The photos here (also from the Municipal Government Photograph Collection, NOPL Series) were taken shortly after the opening of the Main Library, when the building and everything in it was shiny and new. Forty years later, the building is no longer new and no longer quite so shiny. Nevertheless, the Main Library is, in fact, still functional, still vital, still evolving, and still fulfilling the design promises made forty years ago.
After the photographs are links to documents concerning the public's reaction to
the new building and quotations from contemporaries.
The first floor, taken from the "bridge."
The first floor, looking toward the lobby
The lobby, taken from the circulation desk.
The information desk, first floor.
The "floating stairs" in the lobby.
A light just beyong the lobby staircase.
The second floor "bridge," showing one of the
The Japanese garden off the bridge
|Library Board Chairman Charles Smither, Mayor Morrison, and architect Arthur Q. Davis on the roof of the circulation desk area, examining the Curtis and Davis designed sunscreen.|
Facts and Figures sheet
Praise from a North Carolina library director.
More praise from a Utah architect.
In addition to the standard program of requirements, the architects were given the of
designing a building which would be convenient and inviting for patrons to use, economical for the Library Board to
operate from the functional standpoint, with a minimum number of operating staff for supervision; and which would
allow forever-changing requirements in service to the public without basic structural alteration. It was also desired to
have the building sufficiently unique so that, in itself, it would stimulate and encourage cultural development through the
use of library services. >br>
"The New Orleans Public Library." In Clinton H. Cowgill and George E. Pettengill. "The Library Building."
Journal of the American Institute of Architects (Reprinted from the May and June 1959 issues).]
The north side of the building faces toward the back of a bus station in a very unsightly area. This
is completely close off as a solid wall and along that wall all of our utility runs--air conditioning, piping, plumbing,
etc.--are brought up to different levels and from there run through the building. The other sides of the building are open
are protected by a sunscreen which we hope will actually control the rays of the sun but at the same time will have
transparency so that one will get a feeling of being in the surroundings and yet will have a sense of protection.
To provide economy of operation and flexibility of service, all public areas are planned as zones
within the total space, defined only by furniture and movable stacks. This allows for increase or decrease, addition or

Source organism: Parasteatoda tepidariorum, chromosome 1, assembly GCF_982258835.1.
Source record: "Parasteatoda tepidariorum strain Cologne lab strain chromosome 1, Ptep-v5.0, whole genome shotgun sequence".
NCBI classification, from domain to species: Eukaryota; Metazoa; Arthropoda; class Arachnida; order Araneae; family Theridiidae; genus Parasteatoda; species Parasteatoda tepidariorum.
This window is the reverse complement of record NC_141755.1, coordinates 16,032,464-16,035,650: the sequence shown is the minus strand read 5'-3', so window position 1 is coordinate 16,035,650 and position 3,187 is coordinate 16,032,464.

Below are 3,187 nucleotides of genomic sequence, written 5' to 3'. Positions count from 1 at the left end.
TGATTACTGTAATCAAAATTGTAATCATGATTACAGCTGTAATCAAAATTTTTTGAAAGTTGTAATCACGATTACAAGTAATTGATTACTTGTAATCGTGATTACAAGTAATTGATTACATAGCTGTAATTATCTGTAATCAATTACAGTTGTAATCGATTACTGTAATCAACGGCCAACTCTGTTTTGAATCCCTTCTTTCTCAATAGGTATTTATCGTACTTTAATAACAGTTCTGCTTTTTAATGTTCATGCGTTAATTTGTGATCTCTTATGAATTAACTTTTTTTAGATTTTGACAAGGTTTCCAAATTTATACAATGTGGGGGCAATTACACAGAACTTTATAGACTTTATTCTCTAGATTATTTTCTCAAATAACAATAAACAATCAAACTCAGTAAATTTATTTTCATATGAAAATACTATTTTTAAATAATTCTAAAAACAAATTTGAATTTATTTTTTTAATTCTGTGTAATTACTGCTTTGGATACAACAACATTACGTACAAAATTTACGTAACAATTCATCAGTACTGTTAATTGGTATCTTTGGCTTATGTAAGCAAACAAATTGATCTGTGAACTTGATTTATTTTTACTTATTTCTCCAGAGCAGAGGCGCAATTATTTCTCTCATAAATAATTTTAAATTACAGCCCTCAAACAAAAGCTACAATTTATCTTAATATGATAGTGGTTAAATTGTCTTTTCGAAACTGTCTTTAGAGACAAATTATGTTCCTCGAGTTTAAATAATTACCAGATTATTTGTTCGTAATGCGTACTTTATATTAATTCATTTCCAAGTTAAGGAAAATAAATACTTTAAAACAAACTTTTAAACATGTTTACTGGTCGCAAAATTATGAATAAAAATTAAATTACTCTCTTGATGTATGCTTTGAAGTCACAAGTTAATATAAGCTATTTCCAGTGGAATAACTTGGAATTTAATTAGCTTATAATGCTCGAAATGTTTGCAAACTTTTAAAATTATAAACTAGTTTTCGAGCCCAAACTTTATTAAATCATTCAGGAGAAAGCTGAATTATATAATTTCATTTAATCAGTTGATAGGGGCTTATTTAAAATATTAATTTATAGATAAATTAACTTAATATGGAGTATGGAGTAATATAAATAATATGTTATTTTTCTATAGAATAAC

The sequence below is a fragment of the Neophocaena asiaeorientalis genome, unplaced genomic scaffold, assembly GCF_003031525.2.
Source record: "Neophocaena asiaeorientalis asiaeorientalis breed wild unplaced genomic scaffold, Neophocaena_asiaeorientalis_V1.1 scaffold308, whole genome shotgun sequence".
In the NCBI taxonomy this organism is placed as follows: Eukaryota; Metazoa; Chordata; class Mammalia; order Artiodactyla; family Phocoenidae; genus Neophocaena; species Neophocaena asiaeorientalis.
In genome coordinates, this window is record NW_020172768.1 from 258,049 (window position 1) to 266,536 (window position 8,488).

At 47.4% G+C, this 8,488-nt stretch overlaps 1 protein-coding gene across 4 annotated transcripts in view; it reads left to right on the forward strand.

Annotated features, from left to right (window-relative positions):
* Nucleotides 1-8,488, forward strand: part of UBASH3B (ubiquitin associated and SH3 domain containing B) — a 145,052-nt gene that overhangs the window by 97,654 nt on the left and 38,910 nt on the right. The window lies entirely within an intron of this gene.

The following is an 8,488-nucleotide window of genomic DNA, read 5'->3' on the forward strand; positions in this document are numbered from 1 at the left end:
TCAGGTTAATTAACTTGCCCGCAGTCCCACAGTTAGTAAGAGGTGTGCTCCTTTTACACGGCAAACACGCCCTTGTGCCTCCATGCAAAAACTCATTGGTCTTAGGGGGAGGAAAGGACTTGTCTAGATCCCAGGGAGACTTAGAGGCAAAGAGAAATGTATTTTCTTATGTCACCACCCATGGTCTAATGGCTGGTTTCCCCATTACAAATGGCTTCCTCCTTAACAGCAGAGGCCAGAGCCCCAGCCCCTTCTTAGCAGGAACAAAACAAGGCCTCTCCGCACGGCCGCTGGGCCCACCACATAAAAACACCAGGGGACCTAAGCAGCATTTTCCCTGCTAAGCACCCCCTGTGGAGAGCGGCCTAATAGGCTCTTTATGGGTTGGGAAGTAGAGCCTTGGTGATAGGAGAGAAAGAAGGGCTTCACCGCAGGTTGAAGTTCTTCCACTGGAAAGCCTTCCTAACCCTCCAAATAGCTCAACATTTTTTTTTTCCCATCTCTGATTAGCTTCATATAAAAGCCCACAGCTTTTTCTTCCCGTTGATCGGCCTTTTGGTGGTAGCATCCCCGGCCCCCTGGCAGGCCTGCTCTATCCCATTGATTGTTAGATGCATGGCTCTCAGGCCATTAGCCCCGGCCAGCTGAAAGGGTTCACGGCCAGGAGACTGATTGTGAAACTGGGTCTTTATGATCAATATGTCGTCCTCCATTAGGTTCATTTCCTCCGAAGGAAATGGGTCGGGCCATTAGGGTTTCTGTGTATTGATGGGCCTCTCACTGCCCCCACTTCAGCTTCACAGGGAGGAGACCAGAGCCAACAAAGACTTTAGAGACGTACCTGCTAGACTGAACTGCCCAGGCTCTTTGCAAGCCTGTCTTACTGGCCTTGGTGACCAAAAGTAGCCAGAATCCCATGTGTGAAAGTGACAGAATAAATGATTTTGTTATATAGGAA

subtraction of departments without alteration. Also, the large interrupted spaces can be supervised by a smaller staff.
With all departments exposed to view, the public is encouraged to wander and "shop" for the various services offered.
The bridge area penetrates vertically through an opening in the second floor, extending this
upwards to the ceiling of the second floor a height of 26'-0" above the floor of the bridge. This opening is glazed on
sides at the second level, being flanked on the two long sides by luxuriously landscaped patios which open to the sky.
penetration affords exciting vistas from the first floor and mezzanine interior spaces and, in reverse, floods the central
with natural lights.
The building retains no reminder of the cloistered fortress which tradition has established as the
standard library. Instead, planners for the new branch sought a light, airy appeal--an open effect that would invite
into its fascinating world of books. To achieve this end, the associated architects . . . created the three most important
of glass and shielded them with a sunscreen of Alcoa Aluminum.
. . . he [the City Librarian] wanted a library that would appeal to everyone in the community who
passed by. He wanted them to come in because the building looked inviting and because they saw other people in there
reading and would think that it might be a good idea to read a book once again.
Of special interest is a 63 x 9 foot illuminated photomural map of New Orleans and Lower
Louisiana, drawn by John Chase, noted local newspaper cartoonist, which covers the wall behind the service desk. The
huge mural, believed to be the largest o its kind in the world, was presented to the library by Dillard University, through
efforts of The Friends of the New Orleans Public Library.
The little roof deck over the main checking-in and checking-out desk was a bit of concern to us
from an esthetic point of view; we weren't sure of its appearance but it was quite necessary. We now have a
commitment from the Japanese consul to transport from Japan a Japanese stone garden, which will be located out there
on the roof. We believe that this will be a very attractive thing as one arrives at the mezzanine level.
The building itself reflects the conviction of the staff that the fundamental purposes of a public
library are to provide information, tools for education and a place in which the records or our heritage may be preserved
for posterity. A rectangular structure measuring 150 by 216 feet, it contains a total of 146,902 square feet of floor
space, four times as much as was available in the old building.
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